Louis Theroux's New Doc Takes A Crucial Look At The Internet's Impact On Sex Workers


Louis Theroux has become somewhat of a national treasure in the past decade, and it's not surprising look back at his extensive filmography. Just recently, the filmmaker returned to study the Westboro Baptist Church, arguably one of his most famous subjects. But the subject matter for his next documentary differs substantially, as his latest doc, Louis Theroux: Selling Sex, will see the journalist investigate Britain's sex industry, and how society treats women who earn a living from it.

As Digital Spy reports, it's been a while since Theroux has been back on British shores, as Surviving America's Most Hated Family and his 2018 series Altered States were primarily based in America.

Selling Sex explores the UK's sex industry, which has entered a whole new era. There's no release date as of yet, but BBC Two has released a lengthy press release that details what Theroux will be exploring, which will primarily be how the internet has changed the sex industry. Thanks to social media and other websites, women can "sell sex from their own home or hotels, utilising technology to share photos, make bookings and vet potential clients," as part of the synopsis for the series reads.

In the hour-long doc, Theroux will explore how technology has changed the landscape of the sex industry, and whether this occupation is a safe way to earn a living. "I thought it would be revealing to speak to the women involved in the business of selling sex," Theroux said in a BBC press statement. "Once we started looking we discovered that the sexual economy seems to have been turbo-charged by the prevalence of new websites and social media that allows users to meet up more easily, to write reviews of each other, and swap information."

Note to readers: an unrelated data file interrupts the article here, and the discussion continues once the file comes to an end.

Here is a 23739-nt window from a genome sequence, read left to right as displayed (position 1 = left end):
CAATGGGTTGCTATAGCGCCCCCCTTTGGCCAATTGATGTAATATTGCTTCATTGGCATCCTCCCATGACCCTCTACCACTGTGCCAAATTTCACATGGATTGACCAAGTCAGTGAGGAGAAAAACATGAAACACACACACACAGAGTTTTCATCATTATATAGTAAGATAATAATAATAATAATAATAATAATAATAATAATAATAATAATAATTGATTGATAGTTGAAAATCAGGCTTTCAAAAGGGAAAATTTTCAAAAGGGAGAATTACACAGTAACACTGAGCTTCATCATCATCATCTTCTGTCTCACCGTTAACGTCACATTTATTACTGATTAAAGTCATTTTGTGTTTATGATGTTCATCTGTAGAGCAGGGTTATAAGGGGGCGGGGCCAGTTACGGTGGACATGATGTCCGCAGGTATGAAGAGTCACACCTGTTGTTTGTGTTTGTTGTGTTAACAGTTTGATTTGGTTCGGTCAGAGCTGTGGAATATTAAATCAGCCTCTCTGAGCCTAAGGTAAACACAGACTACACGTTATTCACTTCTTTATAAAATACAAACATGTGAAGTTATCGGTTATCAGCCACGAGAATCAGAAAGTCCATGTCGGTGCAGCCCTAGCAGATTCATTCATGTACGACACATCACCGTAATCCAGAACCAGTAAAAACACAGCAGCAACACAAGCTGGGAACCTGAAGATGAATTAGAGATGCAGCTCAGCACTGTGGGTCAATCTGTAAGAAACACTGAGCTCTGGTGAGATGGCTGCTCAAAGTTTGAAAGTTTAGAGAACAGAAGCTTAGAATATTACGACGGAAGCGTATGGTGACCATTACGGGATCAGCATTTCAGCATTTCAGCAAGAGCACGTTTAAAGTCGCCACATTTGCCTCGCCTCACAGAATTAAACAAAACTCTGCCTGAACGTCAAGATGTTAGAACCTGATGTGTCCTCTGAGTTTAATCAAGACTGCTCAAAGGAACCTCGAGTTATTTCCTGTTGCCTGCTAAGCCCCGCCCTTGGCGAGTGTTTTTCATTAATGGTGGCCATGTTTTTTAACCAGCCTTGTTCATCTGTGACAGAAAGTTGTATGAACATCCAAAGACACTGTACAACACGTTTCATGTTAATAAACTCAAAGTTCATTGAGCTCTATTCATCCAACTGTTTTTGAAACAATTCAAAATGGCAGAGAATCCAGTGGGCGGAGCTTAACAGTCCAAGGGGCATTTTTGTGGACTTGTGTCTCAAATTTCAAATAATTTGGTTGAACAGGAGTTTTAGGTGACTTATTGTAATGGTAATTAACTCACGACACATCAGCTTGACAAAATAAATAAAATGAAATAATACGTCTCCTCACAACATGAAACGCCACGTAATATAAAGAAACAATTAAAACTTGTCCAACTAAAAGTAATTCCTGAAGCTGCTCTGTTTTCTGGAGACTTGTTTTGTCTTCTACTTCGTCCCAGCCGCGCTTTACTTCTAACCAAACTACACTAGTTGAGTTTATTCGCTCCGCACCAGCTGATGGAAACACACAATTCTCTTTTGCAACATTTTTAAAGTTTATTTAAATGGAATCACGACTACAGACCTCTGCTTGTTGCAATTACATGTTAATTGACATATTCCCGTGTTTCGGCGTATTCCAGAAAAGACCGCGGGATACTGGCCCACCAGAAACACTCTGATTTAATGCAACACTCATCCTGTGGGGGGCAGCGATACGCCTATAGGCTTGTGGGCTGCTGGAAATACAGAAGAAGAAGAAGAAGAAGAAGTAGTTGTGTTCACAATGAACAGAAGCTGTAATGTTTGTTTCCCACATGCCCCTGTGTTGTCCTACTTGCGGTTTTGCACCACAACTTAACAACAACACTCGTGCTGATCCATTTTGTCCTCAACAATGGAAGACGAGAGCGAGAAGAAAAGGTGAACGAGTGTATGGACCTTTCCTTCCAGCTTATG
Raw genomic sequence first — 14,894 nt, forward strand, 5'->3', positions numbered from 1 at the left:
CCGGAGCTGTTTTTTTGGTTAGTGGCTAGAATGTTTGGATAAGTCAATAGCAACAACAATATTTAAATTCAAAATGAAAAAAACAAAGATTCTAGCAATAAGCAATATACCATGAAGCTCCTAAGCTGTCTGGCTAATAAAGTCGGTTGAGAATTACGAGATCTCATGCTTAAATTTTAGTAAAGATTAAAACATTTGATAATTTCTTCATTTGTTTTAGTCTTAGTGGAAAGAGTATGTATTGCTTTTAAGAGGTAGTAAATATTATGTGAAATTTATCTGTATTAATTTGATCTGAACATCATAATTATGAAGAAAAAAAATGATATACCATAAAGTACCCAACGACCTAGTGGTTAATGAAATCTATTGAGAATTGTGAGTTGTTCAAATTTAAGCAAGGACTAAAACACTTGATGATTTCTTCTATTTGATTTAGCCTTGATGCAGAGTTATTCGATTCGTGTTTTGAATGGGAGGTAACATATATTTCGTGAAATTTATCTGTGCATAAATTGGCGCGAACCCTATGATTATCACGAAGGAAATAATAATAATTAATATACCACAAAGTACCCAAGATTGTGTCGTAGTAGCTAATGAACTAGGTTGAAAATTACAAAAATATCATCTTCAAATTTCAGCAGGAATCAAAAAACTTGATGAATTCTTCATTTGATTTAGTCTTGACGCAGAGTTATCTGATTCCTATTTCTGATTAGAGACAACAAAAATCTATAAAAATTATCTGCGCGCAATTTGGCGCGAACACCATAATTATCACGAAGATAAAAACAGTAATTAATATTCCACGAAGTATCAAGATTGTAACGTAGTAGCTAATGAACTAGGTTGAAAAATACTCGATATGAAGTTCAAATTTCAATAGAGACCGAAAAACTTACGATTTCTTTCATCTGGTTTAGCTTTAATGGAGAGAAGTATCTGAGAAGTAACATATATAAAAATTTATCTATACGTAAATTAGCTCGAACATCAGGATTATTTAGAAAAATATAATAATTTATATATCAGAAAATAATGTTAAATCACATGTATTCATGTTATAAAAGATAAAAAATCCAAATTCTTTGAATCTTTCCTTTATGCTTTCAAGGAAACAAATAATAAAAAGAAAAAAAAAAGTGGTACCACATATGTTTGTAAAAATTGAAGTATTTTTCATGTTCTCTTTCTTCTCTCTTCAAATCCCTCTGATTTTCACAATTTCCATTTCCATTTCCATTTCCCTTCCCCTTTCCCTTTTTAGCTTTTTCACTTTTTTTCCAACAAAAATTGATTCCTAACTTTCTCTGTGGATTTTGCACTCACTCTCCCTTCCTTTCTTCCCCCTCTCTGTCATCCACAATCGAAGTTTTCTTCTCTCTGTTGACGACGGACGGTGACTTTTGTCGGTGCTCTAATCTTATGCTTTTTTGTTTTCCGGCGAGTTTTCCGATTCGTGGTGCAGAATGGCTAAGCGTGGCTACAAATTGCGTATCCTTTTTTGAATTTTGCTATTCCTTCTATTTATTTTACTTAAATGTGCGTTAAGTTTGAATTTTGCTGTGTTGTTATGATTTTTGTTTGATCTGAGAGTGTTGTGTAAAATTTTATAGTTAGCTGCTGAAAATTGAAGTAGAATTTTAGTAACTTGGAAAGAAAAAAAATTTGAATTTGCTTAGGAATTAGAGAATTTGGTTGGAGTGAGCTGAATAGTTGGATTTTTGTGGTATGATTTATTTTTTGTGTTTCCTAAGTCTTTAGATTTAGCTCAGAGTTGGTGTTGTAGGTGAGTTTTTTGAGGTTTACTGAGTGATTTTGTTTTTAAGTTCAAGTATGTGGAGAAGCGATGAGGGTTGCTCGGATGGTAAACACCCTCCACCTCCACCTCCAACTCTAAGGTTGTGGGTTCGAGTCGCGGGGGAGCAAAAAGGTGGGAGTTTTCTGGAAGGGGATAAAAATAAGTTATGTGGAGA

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Theroux continued:

"What we ended up with was a very intimate look at three very individual women and the different paths that led them to this field of work. I found it revealing and thought-provoking to make — I hope viewers have the same experience."

Theroux also touches open how he is "drawn to stories that involve ethical wrinkles," and how debates that arise when something like selling sex is mentioned can be divisive, engaging, and informative. As Digital Spy writes, the way in which the sex industry has evolved online and has made women feel "empowered to exchange sex for a fee in a way that they can feel secure and in control of," but there are still some that feel as though "women are being exploited, or that monetising sex should not be a thing at all."

These opposing sides will make for an intriguing narrative, and as is always the case with Theroux, it'll most likely leave viewers pondering about this subject for weeks. "On the one hand, none of the activities taking place here are illegal; everything is above board and both parties have mutually agreed on the arrangement," Theroux explained. "On the other, it's impossible to deny that for many — maybe most — people, there is something unsavoury in the idea of accepting money for an act that is so intimate." He added: "They have a problem with those who do it and see it as a symptom of a society that is controlled and dominated by men."